The most significant problem for makers of music today is the problem of distribution. Anyone trying to make a living from recorded music, or even, to some degree, from performance, struggles with the infinite reproducibility of the digital realm, and with the problems of piracy and streaming, with the meager rights that musicians still retain to their work. That is, unless this hypothetical musician is willing to take on some or all of the work of the record company him or herself. In the course of thinking about these issues, I recently stumbled on a compelling example of crowdsourcing as a response to the distribution problem, and from an unlikely precinct. Longtime readers of this column know of my unrestrained devotion to the work of American composer Frank Zappa, and it turns out that Zappa’s widow, Gail, the keeper of that particular flame, has been attempting to farm out distribution of an unreleased project of Frank’s to the fans by licensing distribution rights to whoever is willing to pony up a thousand dollars for the chance. (See details here.) Gail Zappa has also reclaimed rights to all of Zappa’s prior recordings, and zealously guards distribution of those, making her among the most significant of self-distributors of musical product anywhere. The Roxy and Elsewhere prequel, Roxy By Proxy, which is the crowdsourced album in question, therefore represents a new twist in the legacy of Zappa’s music, and, I think, a creative and bold move. Because the original Roxy and Elsewhere was among my most fervently worshipped Zappa albums back in the day (along with Hot Rats and One Size Fits All), I was surprised and fascinated to hear about this project, and, naturally, I gave it some thought. Would I spend a thousand dollars that I don’t really have on a project like this? Am I any kind of salesman? While I thought this through (my waffling has not yet reached a conclusion), it seemed like it would be an illuminating experience to talk to Gail Zappa about her experiment in crowdsourcing and democracy. I worked for a few weeks to procure an introduction (thanks Nadje Noordhuis, you genius). And apparently, sometimes, if you ask nicely, eminent personages who are way more important than you are simply say yes.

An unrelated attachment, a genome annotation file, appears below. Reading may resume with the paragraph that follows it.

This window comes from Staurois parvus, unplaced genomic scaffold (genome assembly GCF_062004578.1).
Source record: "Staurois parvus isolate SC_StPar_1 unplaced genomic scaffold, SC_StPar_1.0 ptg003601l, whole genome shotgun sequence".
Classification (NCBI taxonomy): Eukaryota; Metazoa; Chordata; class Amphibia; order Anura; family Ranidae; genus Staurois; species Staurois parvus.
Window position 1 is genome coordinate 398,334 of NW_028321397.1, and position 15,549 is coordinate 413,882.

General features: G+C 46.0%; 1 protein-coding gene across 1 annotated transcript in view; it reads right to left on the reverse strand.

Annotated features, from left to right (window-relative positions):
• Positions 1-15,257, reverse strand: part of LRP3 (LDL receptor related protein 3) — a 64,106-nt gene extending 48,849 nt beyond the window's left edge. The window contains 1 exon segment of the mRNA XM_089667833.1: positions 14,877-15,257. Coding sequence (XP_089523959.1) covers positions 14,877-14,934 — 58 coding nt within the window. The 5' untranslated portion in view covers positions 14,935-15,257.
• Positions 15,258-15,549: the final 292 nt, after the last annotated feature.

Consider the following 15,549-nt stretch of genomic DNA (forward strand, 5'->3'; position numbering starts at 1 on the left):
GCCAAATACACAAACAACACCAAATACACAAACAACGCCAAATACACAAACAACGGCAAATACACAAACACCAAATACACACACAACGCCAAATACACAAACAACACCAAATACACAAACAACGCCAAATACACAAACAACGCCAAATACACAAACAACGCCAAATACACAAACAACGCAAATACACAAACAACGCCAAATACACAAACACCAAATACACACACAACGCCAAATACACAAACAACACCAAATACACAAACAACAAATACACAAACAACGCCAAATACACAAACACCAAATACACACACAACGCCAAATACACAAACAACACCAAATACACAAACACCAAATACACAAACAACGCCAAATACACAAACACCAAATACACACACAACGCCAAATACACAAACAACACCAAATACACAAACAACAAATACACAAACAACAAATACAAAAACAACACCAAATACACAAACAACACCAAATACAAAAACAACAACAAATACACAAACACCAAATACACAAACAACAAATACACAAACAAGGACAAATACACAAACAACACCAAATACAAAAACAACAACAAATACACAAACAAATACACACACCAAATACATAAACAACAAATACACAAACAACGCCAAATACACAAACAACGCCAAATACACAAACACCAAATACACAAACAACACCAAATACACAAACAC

So, confabulating a reason to be in LA, I proposed dropping in at the Zappa residence in Laurel Canyon, and soon I was there, in Frank Zappa’s studio, and saw his mixing board, and a guitar or two, and a lot of the appurtenances that would amaze musicians past and present. I actually experienced some symptoms of vertigo while on the premises, because of how important to me this visit would have been throughout my childhood. And still was. Indeed, it is incredibly moving how vitally Frank’s music and presence continues to be felt—by his family, of course, but also by people who care about the further-out fringes of what music is and can be. Frank, in some aesthically rich and material way, lives on, and his work lives on too. Gail Zappa, it’s worth saying, however, is somewhat burdened, or so it seems to me, by the obligation to continue to release work for the deranged fans. We should feel her pain. Still, she is charming, funny, suffers no fools, knows exactly what she wants, and I very much enjoyed talking to her. Let any celebration of the Zappa name and legacy not obscure an important issue here: distribution. Today, Gail Zappa is exhibit A in a much-contested aspect of the musical world. And: if you want to experience some of the rigors of this conflict firsthand, you have, now, the opportunity to be a record distributor of a legendary, Grammy-winning, classically inflected musical revolutionary, and it will only cost you $1000 plus some mechanical royalties. An interview with Gail Zappa follows, and it takes up in mid-conversation because I could not refrain from talking to Gail about everything else, too, in addition to this problem…